Secular Hungary

Wednesday, 19 May 2010

New government, new census

After having waited impatiently for four years, in April, the liberal-turned conservative Fidesz have won the elections, carrying on their back the clerical Christian National Democrats (KDNP), who on their own don't even make the 1% limit for getting state funding, not to speak of managing to tackle the 5% threshold for getting into parliament. While the new government has still not yet taken over (as they want to govern with a totally new structure, meaning very few ministers [so a medical researcher is designated to govern health, education, culture, welfare and sports issues] and a huge amount of state secretaries, they first have to amend the constitution), the parliament is already up and working: three MPs (two of them Christian Democrats, of whom one especially famous for bashing singles and designated deupty prime minister) have initiated a change to the census law in order to add (among others) a question on religious affiliation. According to their initiative, answering would not be compulsory--as in 2001, when over 10% of the population declined to answer, and the rest of the data was quite meaningless, as most people just answered based on their family tradition.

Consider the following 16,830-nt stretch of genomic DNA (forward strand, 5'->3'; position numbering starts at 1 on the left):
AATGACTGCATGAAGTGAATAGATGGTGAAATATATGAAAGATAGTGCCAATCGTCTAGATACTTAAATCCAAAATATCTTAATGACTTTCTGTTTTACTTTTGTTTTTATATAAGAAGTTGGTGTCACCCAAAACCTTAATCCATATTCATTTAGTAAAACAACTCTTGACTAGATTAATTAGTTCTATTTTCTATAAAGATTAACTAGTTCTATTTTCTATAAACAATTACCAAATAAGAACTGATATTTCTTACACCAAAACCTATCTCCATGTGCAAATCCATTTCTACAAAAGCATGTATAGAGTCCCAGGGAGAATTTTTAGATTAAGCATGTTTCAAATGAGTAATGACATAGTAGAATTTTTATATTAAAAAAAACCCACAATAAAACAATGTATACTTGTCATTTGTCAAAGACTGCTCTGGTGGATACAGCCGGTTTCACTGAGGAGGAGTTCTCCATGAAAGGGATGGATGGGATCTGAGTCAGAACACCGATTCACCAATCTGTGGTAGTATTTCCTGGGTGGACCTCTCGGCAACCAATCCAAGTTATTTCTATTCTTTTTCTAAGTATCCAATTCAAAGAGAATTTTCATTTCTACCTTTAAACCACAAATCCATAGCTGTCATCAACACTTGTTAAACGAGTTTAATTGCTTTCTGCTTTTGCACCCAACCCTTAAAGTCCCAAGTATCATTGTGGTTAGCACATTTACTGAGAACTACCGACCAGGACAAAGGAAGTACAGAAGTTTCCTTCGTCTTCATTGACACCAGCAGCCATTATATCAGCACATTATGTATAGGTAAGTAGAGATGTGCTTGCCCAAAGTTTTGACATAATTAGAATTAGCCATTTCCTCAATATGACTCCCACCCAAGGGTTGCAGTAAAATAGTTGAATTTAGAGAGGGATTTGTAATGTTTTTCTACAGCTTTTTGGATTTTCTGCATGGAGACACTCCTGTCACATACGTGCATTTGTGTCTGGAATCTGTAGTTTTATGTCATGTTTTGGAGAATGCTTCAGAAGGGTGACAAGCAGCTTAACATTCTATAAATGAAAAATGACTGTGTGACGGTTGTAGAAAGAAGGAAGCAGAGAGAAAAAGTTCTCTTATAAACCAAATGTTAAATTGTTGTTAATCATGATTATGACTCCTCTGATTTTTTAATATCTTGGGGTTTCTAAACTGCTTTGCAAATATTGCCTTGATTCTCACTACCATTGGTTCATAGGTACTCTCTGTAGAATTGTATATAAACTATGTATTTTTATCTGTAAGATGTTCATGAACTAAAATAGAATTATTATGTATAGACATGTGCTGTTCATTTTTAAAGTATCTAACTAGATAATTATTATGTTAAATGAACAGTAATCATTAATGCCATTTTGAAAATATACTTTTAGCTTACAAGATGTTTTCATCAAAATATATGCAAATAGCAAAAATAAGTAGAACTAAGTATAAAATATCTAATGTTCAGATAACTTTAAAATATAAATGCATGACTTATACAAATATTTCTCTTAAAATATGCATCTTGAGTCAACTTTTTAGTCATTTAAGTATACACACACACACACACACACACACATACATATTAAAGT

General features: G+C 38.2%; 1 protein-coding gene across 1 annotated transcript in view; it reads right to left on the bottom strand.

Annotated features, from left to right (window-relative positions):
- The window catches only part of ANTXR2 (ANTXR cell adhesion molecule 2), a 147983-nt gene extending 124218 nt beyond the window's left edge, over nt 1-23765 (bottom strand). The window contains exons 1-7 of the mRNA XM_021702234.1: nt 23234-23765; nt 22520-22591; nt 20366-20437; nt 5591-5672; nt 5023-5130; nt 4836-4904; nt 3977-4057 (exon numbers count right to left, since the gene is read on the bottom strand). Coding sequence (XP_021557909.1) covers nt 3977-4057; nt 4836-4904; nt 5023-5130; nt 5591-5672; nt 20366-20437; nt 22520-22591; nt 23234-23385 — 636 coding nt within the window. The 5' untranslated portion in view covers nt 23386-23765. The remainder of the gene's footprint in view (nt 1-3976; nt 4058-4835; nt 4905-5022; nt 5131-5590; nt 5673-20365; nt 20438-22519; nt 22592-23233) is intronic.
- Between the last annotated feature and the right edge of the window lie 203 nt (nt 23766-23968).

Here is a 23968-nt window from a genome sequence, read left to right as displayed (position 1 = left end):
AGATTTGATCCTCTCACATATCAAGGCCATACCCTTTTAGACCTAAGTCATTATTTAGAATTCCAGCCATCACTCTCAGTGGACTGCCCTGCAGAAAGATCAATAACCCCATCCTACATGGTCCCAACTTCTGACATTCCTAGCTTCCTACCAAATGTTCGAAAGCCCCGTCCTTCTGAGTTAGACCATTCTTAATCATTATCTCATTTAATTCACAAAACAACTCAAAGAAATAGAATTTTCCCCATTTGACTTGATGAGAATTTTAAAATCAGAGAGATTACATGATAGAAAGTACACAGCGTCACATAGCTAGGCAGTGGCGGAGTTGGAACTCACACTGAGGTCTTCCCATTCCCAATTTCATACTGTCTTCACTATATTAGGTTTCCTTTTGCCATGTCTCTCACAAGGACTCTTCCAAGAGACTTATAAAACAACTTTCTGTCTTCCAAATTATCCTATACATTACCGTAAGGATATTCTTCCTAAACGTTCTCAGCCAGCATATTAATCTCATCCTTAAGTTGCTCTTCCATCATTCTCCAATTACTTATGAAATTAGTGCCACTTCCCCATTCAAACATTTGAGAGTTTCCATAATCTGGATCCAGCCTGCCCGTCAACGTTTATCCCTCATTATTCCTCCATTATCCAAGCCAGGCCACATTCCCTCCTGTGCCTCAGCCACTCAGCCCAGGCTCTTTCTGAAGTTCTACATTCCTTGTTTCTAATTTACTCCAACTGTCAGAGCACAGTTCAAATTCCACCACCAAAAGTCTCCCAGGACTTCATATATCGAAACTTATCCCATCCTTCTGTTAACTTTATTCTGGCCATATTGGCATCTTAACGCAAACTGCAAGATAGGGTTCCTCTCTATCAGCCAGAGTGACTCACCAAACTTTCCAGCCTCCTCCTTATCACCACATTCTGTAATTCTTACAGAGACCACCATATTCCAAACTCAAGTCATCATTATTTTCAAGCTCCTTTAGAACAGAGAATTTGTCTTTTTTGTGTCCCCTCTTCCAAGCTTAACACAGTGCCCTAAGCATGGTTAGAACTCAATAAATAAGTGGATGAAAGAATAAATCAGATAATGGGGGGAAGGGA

Conclusion: another way to throw out a lot of money when we are short of it...